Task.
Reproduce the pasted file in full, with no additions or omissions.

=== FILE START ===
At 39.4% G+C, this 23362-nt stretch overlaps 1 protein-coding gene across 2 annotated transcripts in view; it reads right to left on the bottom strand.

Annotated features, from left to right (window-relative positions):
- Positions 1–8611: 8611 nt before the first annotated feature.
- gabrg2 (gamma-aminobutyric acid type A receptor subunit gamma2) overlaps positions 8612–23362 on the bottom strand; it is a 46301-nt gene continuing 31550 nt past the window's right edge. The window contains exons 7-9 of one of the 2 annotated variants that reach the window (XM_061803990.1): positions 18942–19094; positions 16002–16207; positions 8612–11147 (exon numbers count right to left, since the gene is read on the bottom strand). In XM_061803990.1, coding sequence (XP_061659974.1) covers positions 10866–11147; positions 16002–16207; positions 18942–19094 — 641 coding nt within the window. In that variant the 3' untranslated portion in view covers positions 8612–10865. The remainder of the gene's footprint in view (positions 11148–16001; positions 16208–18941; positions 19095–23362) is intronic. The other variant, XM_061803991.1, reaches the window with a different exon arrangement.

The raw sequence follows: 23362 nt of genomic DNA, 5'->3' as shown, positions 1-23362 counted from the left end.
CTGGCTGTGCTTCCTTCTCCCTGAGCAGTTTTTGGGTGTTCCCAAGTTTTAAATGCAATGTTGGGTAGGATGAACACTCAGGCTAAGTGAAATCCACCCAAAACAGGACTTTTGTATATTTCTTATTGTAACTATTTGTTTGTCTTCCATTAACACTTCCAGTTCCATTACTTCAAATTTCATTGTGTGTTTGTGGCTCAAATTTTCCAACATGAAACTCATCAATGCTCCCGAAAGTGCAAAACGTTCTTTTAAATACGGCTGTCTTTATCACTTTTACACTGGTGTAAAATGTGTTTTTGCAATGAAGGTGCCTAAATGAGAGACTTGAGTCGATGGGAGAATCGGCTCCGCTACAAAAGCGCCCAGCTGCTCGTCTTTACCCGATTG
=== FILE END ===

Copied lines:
At 39.4% G+C, this 23362-nt stretch overlaps 1 protein-coding gene across 2 annotated transcripts in view; it reads right to left on the bottom strand.

Annotated features, from left to right (window-relative positions):
- Positions 1–8611: 8611 nt before the first annotated feature.
- gabrg2 (gamma-aminobutyric acid type A receptor subunit gamma2) overlaps positions 8612–23362 on the bottom strand; it is a 46301-nt gene continuing 31550 nt past the window's right edge. The window contains exons 7-9 of one of the 2 annotated variants that reach the window (XM_061803990.1): positions 18942–19094; positions 16002–16207; positions 8612–11147 (exon numbers count right to left, since the gene is read on the bottom strand). In XM_061803990.1, coding sequence (XP_061659974.1) covers positions 10866–11147; positions 16002–16207; positions 18942–19094 — 641 coding nt within the window. In that variant the 3' untranslated portion in view covers positions 8612–10865. The remainder of the gene's footprint in view (positions 11148–16001; positions 16208–18941; positions 19095–23362) is intronic. The other variant, XM_061803991.1, reaches the window with a different exon arrangement.

The raw sequence follows: 23362 nt of genomic DNA, 5'->3' as shown, positions 1-23362 counted from the left end.
CTGGCTGTGCTTCCTTCTCCCTGAGCAGTTTTTGGGTGTTCCCAAGTTTTAAATGCAATGTTGGGTAGGATGAACACTCAGGCTAAGTGAAATCCACCCAAAACAGGACTTTTGTATATTTCTTATTGTAACTATTTGTTTGTCTTCCATTAACACTTCCAGTTCCATTACTTCAAATTTCATTGTGTGTTTGTGGCTCAAATTTTCCAACATGAAACTCATCAATGCTCCCGAAAGTGCAAAACGTTCTTTTAAATACGGCTGTCTTTATCACTTTTACACTGGTGTAAAATGTGTTTTTGCAATGAAGGTGCCTAAATGAGAGACTTGAGTCGATGGGAGAATCGGCTCCGCTACAAAAGCGCCCAGCTGCTCGTCTTTACCCGATTG